Tech with Trevitt: Airless Tires

Written by  on Thursday, 23 February 2012 16:06

At the Tokyo Motor Show late last year, Bridgestone introduced a non-pneumatic, or airless, concept tire. Comprised of a strip of rubber tread bonded to a structure of thermoplastic resin spokes, the airless tire is similar in concept to the Michelin Tweel introduced several years ago. An obvious benefit of these airless tires is that they are immune to punctures, and Bridgestone is promoting its version as being 100 percent recyclable and much better for the environment than conventional tires. Additionally, airless tires offer lower maintenance (no more checking pressure or fixing flats) and cheaper replacement costs as only the tread itself need be replaced when it wears out.

In addition to those benefits, the Bridgestone and Michelin airless tires both offer several performance improvements over pneumatic tires. Compromises are usually made in a conventional tire's construction because it's difficult to change stiffness in one direction -laterally or vertically - without affecting stiffness in the other. Make the tire stiff laterally for performance, and comfort suffers; reduce stiffness vertically for comfort and compliance over bumps, and the tire flexes too much laterally for performance. With the Bridgestone or Michelin airless tires, however, stiffness can be varied in any direction - the tire can be stiff laterally for stability, but pliable in the vertical direction for compliance and comfort. Michelin showed its Tweel on an Audi A4, and reported that the car was "unusually responsive in its handling." The Bridgestone airless tire adds another dimension to this targeted stiffness with the curved format of its spokes. By interlacing spokes with curves in different directions, the amount of twist in the tire can also be controlled- and again, separately from vertical or lateral stiffness.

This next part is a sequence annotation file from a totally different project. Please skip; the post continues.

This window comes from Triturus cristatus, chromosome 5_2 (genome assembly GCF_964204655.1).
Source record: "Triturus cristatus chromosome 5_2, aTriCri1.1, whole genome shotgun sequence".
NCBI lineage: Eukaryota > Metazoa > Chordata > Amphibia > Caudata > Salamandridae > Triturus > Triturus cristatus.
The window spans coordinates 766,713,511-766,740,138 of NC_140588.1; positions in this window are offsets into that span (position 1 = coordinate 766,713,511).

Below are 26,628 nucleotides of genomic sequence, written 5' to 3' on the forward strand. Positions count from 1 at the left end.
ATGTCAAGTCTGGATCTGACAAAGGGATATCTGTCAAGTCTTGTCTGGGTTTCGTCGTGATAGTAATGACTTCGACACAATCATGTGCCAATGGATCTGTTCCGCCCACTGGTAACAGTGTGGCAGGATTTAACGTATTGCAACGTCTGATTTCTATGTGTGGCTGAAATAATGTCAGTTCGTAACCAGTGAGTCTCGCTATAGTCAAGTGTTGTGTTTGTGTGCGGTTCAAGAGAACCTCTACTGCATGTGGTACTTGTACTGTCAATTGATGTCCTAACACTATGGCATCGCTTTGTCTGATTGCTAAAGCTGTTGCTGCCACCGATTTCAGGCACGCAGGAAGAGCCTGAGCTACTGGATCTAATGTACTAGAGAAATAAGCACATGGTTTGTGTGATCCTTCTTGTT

Both the Tweel and the Bridgestone airless tire are limited to lightweight, low-speed vehicles for now. At the Tokyo show, Bridgestone showed a four-wheel mobility scooter with its airless tires, while Michelin's Tweel was at one time available on the iBOT, a four-wheel stair-climbing wheelchair which is no longer in production. Where do motorcycles fit in? At the Milan show in 2005, Michelin showed an "airless scooter" that used airless tires with a similar construction of rubber tread bonded to elastomer composite spokes set in a radial pattern. While the airless scooter tire is different in its construction compared to the Tweel or Bridgestone airless tire, the concept and performance benefits are similar.

On a motorcycle, we are also concerned with a tire's compliance when the motorcycle is leaned over in a corner and the suspension has difficulty functioning. Here the tire acts as the suspension, and an airless tire could be constructed to be nicely compliant at lean without sacrificing overall stiffness and stability. The performance benefits could be quite significant for motorcycles once the basic technology becomes widespread and further developed. It appears that the current struggle with airless tires is making the spokes rigid enough to carry the weight of the vehicle while keeping them flexible enough to absorb shocks. Still, both Bridgestone and Michelin are hoping to make airless tires available for passenger cars in the near future, and certainly motorcycles factor into those plans as well

At the Tokyo Motor Show, Bridgestone showed its airless tires mounted to a four-wheel mobility scooter; this video shows the tires in action and explains their construction in more detail.

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Last modified on Thursday, 23 February 2012 16:23
Published in Andrew Trevitt

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